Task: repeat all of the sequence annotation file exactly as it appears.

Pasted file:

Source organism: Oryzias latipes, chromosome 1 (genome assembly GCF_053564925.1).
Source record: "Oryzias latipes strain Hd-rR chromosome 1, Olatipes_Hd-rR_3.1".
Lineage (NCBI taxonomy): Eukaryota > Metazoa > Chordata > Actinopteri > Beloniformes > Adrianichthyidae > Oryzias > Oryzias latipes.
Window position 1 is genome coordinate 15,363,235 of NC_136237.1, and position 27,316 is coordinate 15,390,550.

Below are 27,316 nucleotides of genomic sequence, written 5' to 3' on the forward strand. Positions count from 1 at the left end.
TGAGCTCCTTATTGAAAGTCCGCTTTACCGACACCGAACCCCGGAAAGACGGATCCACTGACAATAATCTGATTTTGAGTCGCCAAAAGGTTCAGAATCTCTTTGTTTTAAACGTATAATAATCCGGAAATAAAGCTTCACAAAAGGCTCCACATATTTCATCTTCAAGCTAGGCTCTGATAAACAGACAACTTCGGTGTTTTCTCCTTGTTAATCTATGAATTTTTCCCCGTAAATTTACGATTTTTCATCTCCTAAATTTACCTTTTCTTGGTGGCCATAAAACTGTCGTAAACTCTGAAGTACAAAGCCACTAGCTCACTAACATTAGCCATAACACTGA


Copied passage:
Source organism: Oryzias latipes, chromosome 1 (genome assembly GCF_053564925.1).
Source record: "Oryzias latipes strain Hd-rR chromosome 1, Olatipes_Hd-rR_3.1".
Lineage (NCBI taxonomy): Eukaryota > Metazoa > Chordata > Actinopteri > Beloniformes > Adrianichthyidae > Oryzias > Oryzias latipes.
Window position 1 is genome coordinate 15,363,235 of NC_136237.1, and position 27,316 is coordinate 15,390,550.

Below are 27,316 nucleotides of genomic sequence, written 5' to 3' on the forward strand. Positions count from 1 at the left end.
TGAGCTCCTTATTGAAAGTCCGCTTTACCGACACCGAACCCCGGAAAGACGGATCCACTGACAATAATCTGATTTTGAGTCGCCAAAAGGTTCAGAATCTCTTTGTTTTAAACGTATAATAATCCGGAAATAAAGCTTCACAAAAGGCTCCACATATTTCATCTTCAAGCTAGGCTCTGATAAACAGACAACTTCGGTGTTTTCTCCTTGTTAATCTATGAATTTTTCCCCGTAAATTTACGATTTTTCATCTCCTAAATTTACCTTTTCTTGGTGGCCATAAAACTGTCGTAAACTCTGAAGTACAAAGCCACTAGCTCACTAACATTAGCCATAACACTGA